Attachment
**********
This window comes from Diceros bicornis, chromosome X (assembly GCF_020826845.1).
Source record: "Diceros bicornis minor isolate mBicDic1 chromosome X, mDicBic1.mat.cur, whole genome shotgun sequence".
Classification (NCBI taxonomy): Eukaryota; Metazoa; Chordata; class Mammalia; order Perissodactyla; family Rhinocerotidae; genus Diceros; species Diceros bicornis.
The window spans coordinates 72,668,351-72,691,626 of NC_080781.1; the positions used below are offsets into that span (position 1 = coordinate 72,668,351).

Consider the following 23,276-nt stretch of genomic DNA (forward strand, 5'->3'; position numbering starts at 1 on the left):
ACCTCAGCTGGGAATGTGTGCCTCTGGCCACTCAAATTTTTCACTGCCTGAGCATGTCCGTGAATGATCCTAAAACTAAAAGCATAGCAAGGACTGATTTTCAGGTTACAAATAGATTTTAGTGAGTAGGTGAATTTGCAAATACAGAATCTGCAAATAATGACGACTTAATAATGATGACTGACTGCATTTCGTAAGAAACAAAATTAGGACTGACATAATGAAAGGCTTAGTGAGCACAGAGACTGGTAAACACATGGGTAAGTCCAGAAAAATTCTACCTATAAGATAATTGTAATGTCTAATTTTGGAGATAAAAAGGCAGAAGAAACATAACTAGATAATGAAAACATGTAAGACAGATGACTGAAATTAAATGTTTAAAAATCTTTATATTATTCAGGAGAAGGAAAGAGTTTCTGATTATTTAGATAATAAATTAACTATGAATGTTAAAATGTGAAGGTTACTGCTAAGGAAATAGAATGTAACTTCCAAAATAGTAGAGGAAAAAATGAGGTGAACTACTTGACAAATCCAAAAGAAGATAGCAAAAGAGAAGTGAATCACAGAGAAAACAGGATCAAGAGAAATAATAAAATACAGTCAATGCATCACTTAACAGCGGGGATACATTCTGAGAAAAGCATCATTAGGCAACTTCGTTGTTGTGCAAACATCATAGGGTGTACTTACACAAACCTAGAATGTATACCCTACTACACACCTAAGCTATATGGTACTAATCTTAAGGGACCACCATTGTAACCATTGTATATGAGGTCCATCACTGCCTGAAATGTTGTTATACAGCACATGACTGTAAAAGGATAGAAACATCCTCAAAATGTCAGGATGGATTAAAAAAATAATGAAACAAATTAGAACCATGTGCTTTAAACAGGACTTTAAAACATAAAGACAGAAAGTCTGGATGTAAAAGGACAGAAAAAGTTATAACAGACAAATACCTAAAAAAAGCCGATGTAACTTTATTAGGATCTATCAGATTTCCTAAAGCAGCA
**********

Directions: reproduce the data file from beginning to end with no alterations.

This window comes from Diceros bicornis, chromosome X (assembly GCF_020826845.1).
Source record: "Diceros bicornis minor isolate mBicDic1 chromosome X, mDicBic1.mat.cur, whole genome shotgun sequence".
Classification (NCBI taxonomy): Eukaryota; Metazoa; Chordata; class Mammalia; order Perissodactyla; family Rhinocerotidae; genus Diceros; species Diceros bicornis.
The window spans coordinates 72,668,351-72,691,626 of NC_080781.1; the positions used below are offsets into that span (position 1 = coordinate 72,668,351).

Consider the following 23,276-nt stretch of genomic DNA (forward strand, 5'->3'; position numbering starts at 1 on the left):
ACCTCAGCTGGGAATGTGTGCCTCTGGCCACTCAAATTTTTCACTGCCTGAGCATGTCCGTGAATGATCCTAAAACTAAAAGCATAGCAAGGACTGATTTTCAGGTTACAAATAGATTTTAGTGAGTAGGTGAATTTGCAAATACAGAATCTGCAAATAATGACGACTTAATAATGATGACTGACTGCATTTCGTAAGAAACAAAATTAGGACTGACATAATGAAAGGCTTAGTGAGCACAGAGACTGGTAAACACATGGGTAAGTCCAGAAAAATTCTACCTATAAGATAATTGTAATGTCTAATTTTGGAGATAAAAAGGCAGAAGAAACATAACTAGATAATGAAAACATGTAAGACAGATGACTGAAATTAAATGTTTAAAAATCTTTATATTATTCAGGAGAAGGAAAGAGTTTCTGATTATTTAGATAATAAATTAACTATGAATGTTAAAATGTGAAGGTTACTGCTAAGGAAATAGAATGTAACTTCCAAAATAGTAGAGGAAAAAATGAGGTGAACTACTTGACAAATCCAAAAGAAGATAGCAAAAGAGAAGTGAATCACAGAGAAAACAGGATCAAGAGAAATAATAAAATACAGTCAATGCATCACTTAACAGCGGGGATACATTCTGAGAAAAGCATCATTAGGCAACTTCGTTGTTGTGCAAACATCATAGGGTGTACTTACACAAACCTAGAATGTATACCCTACTACACACCTAAGCTATATGGTACTAATCTTAAGGGACCACCATTGTAACCATTGTATATGAGGTCCATCACTGCCTGAAATGTTGTTATACAGCACATGACTGTAAAAGGATAGAAACATCCTCAAAATGTCAGGATGGATTAAAAAAATAATGAAACAAATTAGAACCATGTGCTTTAAACAGGACTTTAAAACATAAAGACAGAAAGTCTGGATGTAAAAGGACAGAAAAAGTTATAACAGACAAATACCTAAAAAAAGCCGATGTAACTTTATTAGGATCTATCAGATTTCCTAAAGCAGCA